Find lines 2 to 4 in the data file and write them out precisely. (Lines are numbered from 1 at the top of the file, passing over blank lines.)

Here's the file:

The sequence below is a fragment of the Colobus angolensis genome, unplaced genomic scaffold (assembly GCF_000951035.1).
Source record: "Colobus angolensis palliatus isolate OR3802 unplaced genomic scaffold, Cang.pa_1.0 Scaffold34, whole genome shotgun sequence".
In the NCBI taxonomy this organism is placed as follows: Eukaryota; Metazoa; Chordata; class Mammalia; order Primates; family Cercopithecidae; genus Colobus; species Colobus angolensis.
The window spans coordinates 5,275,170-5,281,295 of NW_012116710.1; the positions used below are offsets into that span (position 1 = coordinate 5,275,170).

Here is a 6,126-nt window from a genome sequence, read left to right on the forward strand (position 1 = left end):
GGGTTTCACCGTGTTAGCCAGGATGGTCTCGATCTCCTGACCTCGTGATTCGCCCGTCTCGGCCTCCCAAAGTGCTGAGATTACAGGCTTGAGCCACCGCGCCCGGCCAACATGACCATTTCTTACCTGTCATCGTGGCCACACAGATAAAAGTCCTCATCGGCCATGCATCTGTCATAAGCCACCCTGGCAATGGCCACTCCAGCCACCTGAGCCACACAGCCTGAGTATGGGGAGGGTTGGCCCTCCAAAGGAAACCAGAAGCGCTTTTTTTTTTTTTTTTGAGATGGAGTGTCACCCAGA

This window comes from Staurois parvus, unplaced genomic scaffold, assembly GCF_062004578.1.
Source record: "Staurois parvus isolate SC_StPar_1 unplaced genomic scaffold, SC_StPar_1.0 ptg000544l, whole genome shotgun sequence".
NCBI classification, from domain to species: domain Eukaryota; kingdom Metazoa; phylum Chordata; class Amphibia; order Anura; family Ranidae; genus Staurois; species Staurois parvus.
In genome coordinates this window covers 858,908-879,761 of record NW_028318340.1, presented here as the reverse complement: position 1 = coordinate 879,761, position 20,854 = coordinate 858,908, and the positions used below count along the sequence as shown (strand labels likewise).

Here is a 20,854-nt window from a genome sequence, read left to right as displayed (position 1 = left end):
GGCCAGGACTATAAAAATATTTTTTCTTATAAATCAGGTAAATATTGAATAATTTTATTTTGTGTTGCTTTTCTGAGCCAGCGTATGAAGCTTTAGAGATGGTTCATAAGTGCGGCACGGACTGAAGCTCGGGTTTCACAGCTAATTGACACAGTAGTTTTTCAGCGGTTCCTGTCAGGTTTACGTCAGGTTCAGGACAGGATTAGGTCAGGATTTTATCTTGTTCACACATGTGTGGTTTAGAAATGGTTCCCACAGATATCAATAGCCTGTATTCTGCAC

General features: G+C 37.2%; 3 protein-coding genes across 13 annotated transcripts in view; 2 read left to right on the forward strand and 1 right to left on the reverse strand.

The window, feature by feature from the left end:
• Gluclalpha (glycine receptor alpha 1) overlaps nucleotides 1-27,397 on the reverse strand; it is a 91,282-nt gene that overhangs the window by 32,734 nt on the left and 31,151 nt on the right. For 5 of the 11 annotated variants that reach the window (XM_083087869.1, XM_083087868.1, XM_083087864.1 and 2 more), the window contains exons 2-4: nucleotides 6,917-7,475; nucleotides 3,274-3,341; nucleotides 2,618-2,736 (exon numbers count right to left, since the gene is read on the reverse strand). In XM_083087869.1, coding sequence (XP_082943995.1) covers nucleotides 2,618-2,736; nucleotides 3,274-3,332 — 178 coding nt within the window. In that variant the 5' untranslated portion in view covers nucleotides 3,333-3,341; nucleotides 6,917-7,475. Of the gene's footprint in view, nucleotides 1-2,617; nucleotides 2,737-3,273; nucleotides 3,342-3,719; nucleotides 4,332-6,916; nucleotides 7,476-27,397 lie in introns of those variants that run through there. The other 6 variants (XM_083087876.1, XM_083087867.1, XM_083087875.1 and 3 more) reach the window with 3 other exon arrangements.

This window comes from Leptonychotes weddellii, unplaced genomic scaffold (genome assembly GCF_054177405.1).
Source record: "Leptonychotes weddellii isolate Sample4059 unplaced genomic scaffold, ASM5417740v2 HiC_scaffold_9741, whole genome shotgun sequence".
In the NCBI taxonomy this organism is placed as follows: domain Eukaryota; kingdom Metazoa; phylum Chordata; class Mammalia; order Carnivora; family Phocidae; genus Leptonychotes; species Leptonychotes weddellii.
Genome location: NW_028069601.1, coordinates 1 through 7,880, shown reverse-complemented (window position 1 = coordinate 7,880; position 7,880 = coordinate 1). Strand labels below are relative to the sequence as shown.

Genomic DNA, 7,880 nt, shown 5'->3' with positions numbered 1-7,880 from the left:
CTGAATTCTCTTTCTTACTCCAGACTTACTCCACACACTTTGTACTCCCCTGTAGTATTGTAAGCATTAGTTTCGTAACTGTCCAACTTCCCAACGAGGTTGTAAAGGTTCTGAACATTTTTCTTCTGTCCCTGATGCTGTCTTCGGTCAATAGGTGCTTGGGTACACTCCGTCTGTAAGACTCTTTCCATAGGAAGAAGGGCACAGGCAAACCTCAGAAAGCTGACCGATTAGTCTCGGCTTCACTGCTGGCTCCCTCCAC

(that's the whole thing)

Source record: "Colobus angolensis palliatus isolate OR3802 unplaced genomic scaffold, Cang.pa_1.0 Scaffold34, whole genome shotgun sequence".
In the NCBI taxonomy this organism is placed as follows: Eukaryota; Metazoa; Chordata; class Mammalia; order Primates; family Cercopithecidae; genus Colobus; species Colobus angolensis.
The window spans coordinates 5,275,170-5,281,295 of NW_012116710.1; the positions used below are offsets into that span (position 1 = coordinate 5,275,170).